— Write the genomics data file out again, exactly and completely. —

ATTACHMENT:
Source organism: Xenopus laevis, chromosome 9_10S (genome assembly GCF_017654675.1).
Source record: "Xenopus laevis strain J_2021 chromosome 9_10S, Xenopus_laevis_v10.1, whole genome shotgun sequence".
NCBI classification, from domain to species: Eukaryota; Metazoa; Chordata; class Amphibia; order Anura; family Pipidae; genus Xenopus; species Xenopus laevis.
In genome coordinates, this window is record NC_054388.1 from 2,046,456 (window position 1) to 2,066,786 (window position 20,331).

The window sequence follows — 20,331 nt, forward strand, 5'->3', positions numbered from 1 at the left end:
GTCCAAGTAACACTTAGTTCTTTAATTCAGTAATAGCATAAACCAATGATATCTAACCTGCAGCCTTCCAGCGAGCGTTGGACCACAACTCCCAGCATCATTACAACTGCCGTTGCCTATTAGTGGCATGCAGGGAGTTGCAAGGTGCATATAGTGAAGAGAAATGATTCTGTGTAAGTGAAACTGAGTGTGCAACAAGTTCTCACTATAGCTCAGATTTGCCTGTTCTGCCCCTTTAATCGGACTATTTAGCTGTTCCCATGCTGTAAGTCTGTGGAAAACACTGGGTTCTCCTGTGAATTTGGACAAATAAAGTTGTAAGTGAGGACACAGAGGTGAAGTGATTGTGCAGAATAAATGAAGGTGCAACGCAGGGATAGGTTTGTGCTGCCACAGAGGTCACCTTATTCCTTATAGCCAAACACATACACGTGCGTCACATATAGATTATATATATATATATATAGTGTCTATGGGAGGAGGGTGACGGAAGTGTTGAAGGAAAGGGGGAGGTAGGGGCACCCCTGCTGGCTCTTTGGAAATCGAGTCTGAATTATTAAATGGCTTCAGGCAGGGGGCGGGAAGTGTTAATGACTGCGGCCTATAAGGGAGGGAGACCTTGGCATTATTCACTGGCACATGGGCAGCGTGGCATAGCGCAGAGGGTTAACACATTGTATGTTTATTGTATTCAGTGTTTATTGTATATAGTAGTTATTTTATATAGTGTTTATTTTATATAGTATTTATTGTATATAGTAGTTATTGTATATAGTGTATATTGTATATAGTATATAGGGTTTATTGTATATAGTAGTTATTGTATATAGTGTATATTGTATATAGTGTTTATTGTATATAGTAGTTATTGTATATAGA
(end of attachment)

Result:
Source organism: Xenopus laevis, chromosome 9_10S (genome assembly GCF_017654675.1).
Source record: "Xenopus laevis strain J_2021 chromosome 9_10S, Xenopus_laevis_v10.1, whole genome shotgun sequence".
NCBI classification, from domain to species: Eukaryota; Metazoa; Chordata; class Amphibia; order Anura; family Pipidae; genus Xenopus; species Xenopus laevis.
In genome coordinates, this window is record NC_054388.1 from 2,046,456 (window position 1) to 2,066,786 (window position 20,331).

The window sequence follows — 20,331 nt, forward strand, 5'->3', positions numbered from 1 at the left end:
GTCCAAGTAACACTTAGTTCTTTAATTCAGTAATAGCATAAACCAATGATATCTAACCTGCAGCCTTCCAGCGAGCGTTGGACCACAACTCCCAGCATCATTACAACTGCCGTTGCCTATTAGTGGCATGCAGGGAGTTGCAAGGTGCATATAGTGAAGAGAAATGATTCTGTGTAAGTGAAACTGAGTGTGCAACAAGTTCTCACTATAGCTCAGATTTGCCTGTTCTGCCCCTTTAATCGGACTATTTAGCTGTTCCCATGCTGTAAGTCTGTGGAAAACACTGGGTTCTCCTGTGAATTTGGACAAATAAAGTTGTAAGTGAGGACACAGAGGTGAAGTGATTGTGCAGAATAAATGAAGGTGCAACGCAGGGATAGGTTTGTGCTGCCACAGAGGTCACCTTATTCCTTATAGCCAAACACATACACGTGCGTCACATATAGATTATATATATATATATATAGTGTCTATGGGAGGAGGGTGACGGAAGTGTTGAAGGAAAGGGGGAGGTAGGGGCACCCCTGCTGGCTCTTTGGAAATCGAGTCTGAATTATTAAATGGCTTCAGGCAGGGGGCGGGAAGTGTTAATGACTGCGGCCTATAAGGGAGGGAGACCTTGGCATTATTCACTGGCACATGGGCAGCGTGGCATAGCGCAGAGGGTTAACACATTGTATGTTTATTGTATTCAGTGTTTATTGTATATAGTAGTTATTTTATATAGTGTTTATTTTATATAGTATTTATTGTATATAGTAGTTATTGTATATAGTGTATATTGTATATAGTATATAGGGTTTATTGTATATAGTAGTTATTGTATATAGTGTATATTGTATATAGTGTTTATTGTATATAGTAGTTATTGTATATAGA